The aims of this lab report is to determine whether there are differences in temporal resolution along the horizontal and vertical meridians, and to replicate the earlier findings by Cass and Van De Burg (2014) that contextual flicker interferes with temporal order judgement. Participants included six undergraduate psychology students completing the experiment as part of their course requirement in order to gain credit. The variable being measured was the just noticeable difference (JND) in each trial across two levels static and dynamic contexts, horizontal and vertical meridians. Participants were presented with 2 contextual conditions involving white and black disks. The static condition involved no flicker the distractor disks remained constant. The dynamic condition involved changes in distractors (flicker). The subject's task was to identify whether the left/right top/down target event occurred first. Findings were consistent across the three hypotheses; there was a high difference between horizontal vs. vertical, a low difference between static vs. dynamic contexts, and finally a high difference between contexts vs. meridian was present. .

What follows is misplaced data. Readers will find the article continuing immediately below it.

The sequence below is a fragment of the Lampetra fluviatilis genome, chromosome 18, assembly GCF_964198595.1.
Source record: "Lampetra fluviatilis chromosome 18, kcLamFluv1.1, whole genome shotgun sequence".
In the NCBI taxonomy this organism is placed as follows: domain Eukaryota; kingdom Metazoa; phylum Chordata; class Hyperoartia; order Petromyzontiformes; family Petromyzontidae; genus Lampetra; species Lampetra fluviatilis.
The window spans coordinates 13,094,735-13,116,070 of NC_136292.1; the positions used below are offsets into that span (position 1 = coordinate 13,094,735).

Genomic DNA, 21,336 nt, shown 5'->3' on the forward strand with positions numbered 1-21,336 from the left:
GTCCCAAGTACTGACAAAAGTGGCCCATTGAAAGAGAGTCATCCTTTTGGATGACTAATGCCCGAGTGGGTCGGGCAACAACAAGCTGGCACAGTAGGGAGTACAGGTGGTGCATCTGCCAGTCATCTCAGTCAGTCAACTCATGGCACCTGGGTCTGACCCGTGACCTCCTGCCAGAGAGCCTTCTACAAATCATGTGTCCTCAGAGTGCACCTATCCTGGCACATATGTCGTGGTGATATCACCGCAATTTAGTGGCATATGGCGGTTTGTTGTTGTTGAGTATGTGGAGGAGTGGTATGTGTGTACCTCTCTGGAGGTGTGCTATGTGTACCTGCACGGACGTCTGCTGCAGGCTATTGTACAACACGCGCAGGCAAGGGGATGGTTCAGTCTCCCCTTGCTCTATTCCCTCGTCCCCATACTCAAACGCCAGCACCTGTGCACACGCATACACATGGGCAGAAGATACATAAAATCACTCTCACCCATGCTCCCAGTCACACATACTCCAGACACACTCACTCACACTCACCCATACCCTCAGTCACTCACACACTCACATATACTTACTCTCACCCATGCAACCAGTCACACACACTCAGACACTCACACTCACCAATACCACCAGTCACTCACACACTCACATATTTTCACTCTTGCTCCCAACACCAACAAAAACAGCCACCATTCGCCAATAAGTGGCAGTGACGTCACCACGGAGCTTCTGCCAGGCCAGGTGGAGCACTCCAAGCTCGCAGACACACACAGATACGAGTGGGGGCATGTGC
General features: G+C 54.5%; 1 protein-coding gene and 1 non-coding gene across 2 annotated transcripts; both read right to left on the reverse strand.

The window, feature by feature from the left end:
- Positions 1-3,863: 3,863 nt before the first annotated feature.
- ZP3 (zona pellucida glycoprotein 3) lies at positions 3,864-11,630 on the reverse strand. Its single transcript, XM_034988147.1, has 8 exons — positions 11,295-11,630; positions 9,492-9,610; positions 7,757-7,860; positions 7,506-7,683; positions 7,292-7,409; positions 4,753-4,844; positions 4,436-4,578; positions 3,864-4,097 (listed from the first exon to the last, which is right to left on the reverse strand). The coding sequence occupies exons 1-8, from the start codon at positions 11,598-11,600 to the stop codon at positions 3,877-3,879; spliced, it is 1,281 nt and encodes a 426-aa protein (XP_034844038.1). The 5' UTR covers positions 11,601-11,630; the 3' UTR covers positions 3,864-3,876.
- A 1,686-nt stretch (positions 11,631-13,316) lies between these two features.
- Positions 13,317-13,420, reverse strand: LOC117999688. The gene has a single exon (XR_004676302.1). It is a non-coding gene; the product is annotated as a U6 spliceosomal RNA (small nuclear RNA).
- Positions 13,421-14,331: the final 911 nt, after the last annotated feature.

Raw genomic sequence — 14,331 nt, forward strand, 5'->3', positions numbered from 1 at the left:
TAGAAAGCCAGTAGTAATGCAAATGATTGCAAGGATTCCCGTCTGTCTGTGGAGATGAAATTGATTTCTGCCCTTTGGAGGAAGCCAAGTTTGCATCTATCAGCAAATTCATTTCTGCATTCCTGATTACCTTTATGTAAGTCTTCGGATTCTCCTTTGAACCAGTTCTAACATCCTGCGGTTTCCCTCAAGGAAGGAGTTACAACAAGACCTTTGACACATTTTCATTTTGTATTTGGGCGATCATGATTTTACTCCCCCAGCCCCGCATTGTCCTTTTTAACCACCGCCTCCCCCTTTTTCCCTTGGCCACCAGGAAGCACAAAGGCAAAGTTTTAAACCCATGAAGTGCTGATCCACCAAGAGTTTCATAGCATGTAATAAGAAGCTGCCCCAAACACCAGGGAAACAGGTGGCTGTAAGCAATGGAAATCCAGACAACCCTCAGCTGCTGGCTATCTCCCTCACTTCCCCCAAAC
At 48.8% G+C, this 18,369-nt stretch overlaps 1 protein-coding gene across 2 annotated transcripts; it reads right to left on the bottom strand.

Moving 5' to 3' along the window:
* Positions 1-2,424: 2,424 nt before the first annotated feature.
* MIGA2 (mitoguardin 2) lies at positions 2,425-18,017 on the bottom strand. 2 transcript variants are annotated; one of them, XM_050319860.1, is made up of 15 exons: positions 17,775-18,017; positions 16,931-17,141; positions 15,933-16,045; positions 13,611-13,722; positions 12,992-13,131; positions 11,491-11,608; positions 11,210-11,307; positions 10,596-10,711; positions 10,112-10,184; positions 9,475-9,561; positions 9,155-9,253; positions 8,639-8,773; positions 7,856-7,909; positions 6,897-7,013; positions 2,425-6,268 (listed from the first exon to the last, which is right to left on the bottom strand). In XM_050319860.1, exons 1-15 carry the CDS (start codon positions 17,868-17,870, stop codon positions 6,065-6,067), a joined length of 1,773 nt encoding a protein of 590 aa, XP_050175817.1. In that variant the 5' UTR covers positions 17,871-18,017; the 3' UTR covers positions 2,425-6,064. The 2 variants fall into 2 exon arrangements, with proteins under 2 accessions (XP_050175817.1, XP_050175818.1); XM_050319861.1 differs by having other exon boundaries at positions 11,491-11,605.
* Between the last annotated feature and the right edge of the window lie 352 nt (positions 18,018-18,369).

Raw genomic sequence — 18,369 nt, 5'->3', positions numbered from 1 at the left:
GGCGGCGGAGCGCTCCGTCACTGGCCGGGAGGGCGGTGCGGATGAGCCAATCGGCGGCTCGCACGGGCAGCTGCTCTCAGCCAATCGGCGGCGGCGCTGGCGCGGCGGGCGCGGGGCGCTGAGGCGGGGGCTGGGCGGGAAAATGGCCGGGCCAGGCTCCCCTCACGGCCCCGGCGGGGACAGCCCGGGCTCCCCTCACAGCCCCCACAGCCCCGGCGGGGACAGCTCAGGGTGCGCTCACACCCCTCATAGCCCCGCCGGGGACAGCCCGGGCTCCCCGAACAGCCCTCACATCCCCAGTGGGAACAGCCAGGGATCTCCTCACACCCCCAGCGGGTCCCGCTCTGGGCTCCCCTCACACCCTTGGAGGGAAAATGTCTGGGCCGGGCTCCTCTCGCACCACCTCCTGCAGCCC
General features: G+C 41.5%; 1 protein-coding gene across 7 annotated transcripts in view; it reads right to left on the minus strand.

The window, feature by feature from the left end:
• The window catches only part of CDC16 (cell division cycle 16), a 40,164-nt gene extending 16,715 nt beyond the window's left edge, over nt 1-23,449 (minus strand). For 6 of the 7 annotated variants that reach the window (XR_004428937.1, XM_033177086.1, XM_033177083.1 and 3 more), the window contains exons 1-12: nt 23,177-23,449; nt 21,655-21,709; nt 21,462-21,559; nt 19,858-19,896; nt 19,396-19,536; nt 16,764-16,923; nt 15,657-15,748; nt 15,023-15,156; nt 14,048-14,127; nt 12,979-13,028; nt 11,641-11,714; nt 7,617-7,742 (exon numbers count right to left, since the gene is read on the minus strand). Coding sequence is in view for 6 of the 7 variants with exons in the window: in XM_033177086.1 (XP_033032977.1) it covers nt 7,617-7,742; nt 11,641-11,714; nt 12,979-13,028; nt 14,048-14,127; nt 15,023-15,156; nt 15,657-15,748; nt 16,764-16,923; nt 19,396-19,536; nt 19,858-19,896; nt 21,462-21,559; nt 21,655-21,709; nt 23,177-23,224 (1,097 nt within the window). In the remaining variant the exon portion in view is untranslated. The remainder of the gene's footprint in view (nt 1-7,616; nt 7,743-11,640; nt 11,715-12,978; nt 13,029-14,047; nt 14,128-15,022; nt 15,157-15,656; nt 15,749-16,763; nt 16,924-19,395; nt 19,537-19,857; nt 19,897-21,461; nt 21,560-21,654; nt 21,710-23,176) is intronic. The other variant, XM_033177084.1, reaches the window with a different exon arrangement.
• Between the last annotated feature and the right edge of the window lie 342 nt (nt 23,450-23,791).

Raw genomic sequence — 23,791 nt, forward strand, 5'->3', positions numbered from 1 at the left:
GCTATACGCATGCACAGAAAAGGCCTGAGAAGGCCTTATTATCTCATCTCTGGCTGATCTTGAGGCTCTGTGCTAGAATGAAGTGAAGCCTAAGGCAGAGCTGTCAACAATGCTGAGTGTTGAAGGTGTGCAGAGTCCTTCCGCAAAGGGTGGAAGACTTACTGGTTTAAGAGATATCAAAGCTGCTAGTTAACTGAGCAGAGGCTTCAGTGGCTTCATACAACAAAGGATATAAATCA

Perception is a vital element of the human being as it allows individuals to perform various tasks and integrate large information from its surrounding environment. The visual field can adapt to various rates of change such as light, time, and spatial contexts in order to correctly visualise an object. However there are limitations to such adaptations in the visual field which impact on an individual's ability to retrieve certain information (Luu & Kalloniatis, 1995) .
This research report will specifically examine the temporal resolution of the visual system for making temporal order judgement. Temporal resolution varies across different tasks. According to Cass & Van der Burg (2014) experiment temporal resolution in the visual field is significantly limited by the rate at which time is perceived.